11 ay önce

Neutron Star Merger Gravitational Waves and Gamma Rays

The merging of two neutron stars was detected by gravitational waves and then by telescopes in all parts of the electromagnetic spectrum. This is a historic detection as it demonstrates: - the first gravitational waves detected from inspiraling neutron stars - the first joint observation by gravitational wave and electromagnetic wave astronomy - identification of a gamma ray burst in conjunction with merging neutron stars - how gravitational waves and gamma rays can be used together to locate their source All evidence so far indicates that the data support General Relativity. Special thanks to Patreon supporters: Tony Fadell, Donal Botkin, Curational, Jeff Straathof, Zach Mueller, Ron Neal, Nathan Hansen, Corvi Support Veritasium on Patreon: Graphics from: Jets and Debris from a Neutron Star Collision This animation captures phenomena observed over the course of nine days following the neutron star merger known as GW170817. They include gravitational waves (pale arcs); a near-light-speed jet that produced gamma rays (magenta); expanding debris from a "kilonova" that produced ultraviolet (violet), optical and infrared (blue-white to red) emission; and, once the jet directed toward us expanded into our view from Earth, X-rays (blue). Credit: NASA's Goddard Space Flight Center/CI Lab Virgo Helps Localize Gravitational-Wave Signals Sky localizations of gravitational-wave signals detected by LIGO beginning in 2015 (GW150914, LVT151012, GW151226, GW170104), and, more recently, by the LIGO-Virgo network (GW170814, GW170817). After Virgo came online in August 2017, scientists were better able to localize the gravitational-wave signals. The background is an optical image of the Milky Way. The localizations of GW150914, LVT151012, and GW170104 wrap around the celestial sphere, so the sky map is shown with a translucent dome. Credit: LIGO/Virgo/NASA/Leo Singer (Milky Way image: Axel Mellinger) Variety of Gravitational Waves and a Chirp The signal measured by LIGO and Virgo from the neutron star merger GW170817 is compared here to previously detected binary black hole mergers. All signals are shown starting at 30 Hertz, and the progression of GW170817 is shown in real time, accompanied by its conversion to audio heard at the end of the movie. GW170817 was observable for more than 30 times longer than any previous gravitational-wave signal. Credit: LIGO/University of Oregon/Ben Farr LIGO is funded by the NSF, and operated by Caltech and MIT, which conceived of LIGO and led the Initial and Advanced LIGO projects. Financial support for the Advanced LIGO project was led by the NSF with Germany (Max Planck Society), the U.K. (Science and Technology Facilities Council) and Australia (Australian Research Council) making significant commitments and contributions to the project. More than 1,200 scientists and some 100 institutions from around the world participate in the effort through the LIGO Scientific Collaboration, which includes the GEO Collaboration and the Australian collaboration OzGrav. Additional partners are listed at The Virgo collaboration consists of more than 280 physicists and engineers belonging to 20 different European research groups: six from Centre National de la Recherche Scientifique (CNRS) in France; eight from the Istituto Nazionale di Fisica Nucleare (INFN) in Italy; two in the Netherlands with Nikhef; the MTA Wigner RCP in Hungary; the POLGRAW group in Poland; Spain with the University of Valencia; and the European Gravitational Observatory, EGO, the laboratory hosting the Virgo detector near Pisa in Italy, funded by CNRS, INFN, and Nikhef.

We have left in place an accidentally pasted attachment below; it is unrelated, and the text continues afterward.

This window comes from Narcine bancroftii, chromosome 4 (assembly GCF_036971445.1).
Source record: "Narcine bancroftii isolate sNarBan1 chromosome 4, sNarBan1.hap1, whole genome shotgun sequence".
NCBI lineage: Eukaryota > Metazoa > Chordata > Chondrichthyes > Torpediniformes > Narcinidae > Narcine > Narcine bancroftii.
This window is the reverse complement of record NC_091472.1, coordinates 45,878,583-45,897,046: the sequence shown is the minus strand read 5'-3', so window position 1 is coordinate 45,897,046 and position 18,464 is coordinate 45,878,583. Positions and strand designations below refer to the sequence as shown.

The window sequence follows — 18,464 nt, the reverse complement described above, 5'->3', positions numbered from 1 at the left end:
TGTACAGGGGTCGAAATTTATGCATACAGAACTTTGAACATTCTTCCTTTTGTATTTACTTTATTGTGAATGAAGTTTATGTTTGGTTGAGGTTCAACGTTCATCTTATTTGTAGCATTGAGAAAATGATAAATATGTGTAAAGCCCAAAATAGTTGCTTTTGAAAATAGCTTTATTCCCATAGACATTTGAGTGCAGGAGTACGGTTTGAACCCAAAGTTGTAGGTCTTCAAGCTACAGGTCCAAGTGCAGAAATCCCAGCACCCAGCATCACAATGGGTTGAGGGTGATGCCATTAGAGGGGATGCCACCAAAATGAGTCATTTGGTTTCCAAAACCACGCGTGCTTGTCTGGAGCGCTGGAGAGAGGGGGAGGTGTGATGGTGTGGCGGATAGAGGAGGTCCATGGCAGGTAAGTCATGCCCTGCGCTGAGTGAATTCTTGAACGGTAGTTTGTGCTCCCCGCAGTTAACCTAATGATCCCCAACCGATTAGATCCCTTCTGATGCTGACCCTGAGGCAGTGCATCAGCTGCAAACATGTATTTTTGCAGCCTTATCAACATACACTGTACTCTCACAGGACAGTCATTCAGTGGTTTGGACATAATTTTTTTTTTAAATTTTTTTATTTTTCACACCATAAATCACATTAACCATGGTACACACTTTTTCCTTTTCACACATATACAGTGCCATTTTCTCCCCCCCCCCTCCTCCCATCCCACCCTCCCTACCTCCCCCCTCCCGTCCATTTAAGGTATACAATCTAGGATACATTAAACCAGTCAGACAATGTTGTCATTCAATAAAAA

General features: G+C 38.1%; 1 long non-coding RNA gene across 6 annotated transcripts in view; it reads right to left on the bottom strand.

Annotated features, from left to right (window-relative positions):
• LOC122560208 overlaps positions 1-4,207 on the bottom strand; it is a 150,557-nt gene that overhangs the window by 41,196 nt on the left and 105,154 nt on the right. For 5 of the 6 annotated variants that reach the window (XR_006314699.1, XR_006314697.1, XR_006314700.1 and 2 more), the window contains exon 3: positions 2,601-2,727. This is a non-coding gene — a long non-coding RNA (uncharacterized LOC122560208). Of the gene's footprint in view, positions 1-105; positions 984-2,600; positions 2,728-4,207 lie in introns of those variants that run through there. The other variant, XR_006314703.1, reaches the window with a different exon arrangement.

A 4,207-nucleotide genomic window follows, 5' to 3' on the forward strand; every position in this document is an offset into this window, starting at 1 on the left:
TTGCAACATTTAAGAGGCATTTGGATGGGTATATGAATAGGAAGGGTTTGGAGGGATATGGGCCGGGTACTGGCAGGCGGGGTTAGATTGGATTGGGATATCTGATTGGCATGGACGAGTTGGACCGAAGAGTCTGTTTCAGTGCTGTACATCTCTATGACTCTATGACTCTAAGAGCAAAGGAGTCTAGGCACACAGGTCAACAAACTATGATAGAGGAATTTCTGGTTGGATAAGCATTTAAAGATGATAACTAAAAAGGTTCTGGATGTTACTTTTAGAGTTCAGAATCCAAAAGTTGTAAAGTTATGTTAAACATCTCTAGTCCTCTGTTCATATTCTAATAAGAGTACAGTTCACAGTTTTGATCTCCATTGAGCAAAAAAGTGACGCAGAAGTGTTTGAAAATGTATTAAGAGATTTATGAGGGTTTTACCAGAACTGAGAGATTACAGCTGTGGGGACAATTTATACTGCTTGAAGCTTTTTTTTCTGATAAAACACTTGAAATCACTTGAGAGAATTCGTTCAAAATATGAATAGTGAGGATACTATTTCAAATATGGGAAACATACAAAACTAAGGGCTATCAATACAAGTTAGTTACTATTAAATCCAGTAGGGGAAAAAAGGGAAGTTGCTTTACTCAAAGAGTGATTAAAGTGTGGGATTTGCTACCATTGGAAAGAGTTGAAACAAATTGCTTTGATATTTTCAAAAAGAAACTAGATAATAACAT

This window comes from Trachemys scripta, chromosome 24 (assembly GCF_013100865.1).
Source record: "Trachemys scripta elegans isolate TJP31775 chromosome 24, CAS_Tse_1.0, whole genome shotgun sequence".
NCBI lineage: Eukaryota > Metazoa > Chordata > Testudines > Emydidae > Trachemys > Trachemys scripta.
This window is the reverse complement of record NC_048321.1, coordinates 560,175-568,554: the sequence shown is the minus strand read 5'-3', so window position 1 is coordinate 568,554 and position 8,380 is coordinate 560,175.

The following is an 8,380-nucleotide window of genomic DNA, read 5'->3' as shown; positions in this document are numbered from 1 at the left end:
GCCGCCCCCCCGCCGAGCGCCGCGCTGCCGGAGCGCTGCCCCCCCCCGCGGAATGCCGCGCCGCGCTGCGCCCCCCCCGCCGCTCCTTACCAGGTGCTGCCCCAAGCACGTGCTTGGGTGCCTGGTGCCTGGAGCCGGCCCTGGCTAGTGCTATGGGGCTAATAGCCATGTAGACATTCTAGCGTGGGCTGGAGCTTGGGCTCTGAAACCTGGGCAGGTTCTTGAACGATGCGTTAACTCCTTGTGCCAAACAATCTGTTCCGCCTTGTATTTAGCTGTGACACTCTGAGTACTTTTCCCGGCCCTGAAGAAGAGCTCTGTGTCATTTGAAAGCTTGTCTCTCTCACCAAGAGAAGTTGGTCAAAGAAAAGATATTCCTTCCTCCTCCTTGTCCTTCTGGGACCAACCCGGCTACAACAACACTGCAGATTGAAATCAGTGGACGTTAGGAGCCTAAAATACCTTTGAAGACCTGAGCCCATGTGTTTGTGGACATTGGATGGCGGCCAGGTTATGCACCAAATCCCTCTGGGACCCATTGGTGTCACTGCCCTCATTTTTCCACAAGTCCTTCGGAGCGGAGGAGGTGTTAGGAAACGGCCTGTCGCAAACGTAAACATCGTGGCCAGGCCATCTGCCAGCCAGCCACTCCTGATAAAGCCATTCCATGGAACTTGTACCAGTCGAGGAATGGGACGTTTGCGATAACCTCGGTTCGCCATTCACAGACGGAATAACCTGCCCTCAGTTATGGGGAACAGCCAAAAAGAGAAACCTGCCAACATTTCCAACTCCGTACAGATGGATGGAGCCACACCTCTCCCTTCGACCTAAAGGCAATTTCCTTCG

1 yıl ve 6 gün önce

Schlieren Imaging in Color!

How Schlieren imaging works in color, black and white and slow-mo. Get a free audiobook with a 30 day free trial at Special thanks to Patreon supporters: Tony Fadell, Donal Botkin, Curational, Jeff Straathof, Zach Mueller, Ron Neal, Nathan Hansen, Corvi Support Veritasium on Patreon: Filming by Raquel Nuno Sound Effects by A Shell in the Pit

1 yıl ve 3 hafta önce


The total solar eclipse from Madras, Oregon on August 21, 2017. As the moon passed in front of the sun turning day to night and revealing the sun's corona, apparently all I could think to say was 'Oh my goodness!' Special thanks to Patreon Supporters: Nathan Hansen, Donal Botkin, Ron Neal, Zach Mueller, Jeff Straathof, Curational, Tony Fadell Everyone says not to photograph your first solar eclipse and I think they might be right. I was focused on getting the exposure right for Bailey's beads and the diamond ring, plus making sure to get the corona and solar flares. This was a bit stressful but I'm delighted with the results. This video originally included more info but since I'm uploading from Madras where the internet is sluggish, I cut out three minutes so the upload would happen before I had to leave for my flight. Special thanks also to Dr. Teagan Wall for sharing this experience with me and Raquel Nuno for inspiring me to come to Oregon. Music from "Spinning Earth 2" and Kevin MacLeod "Big Mojo"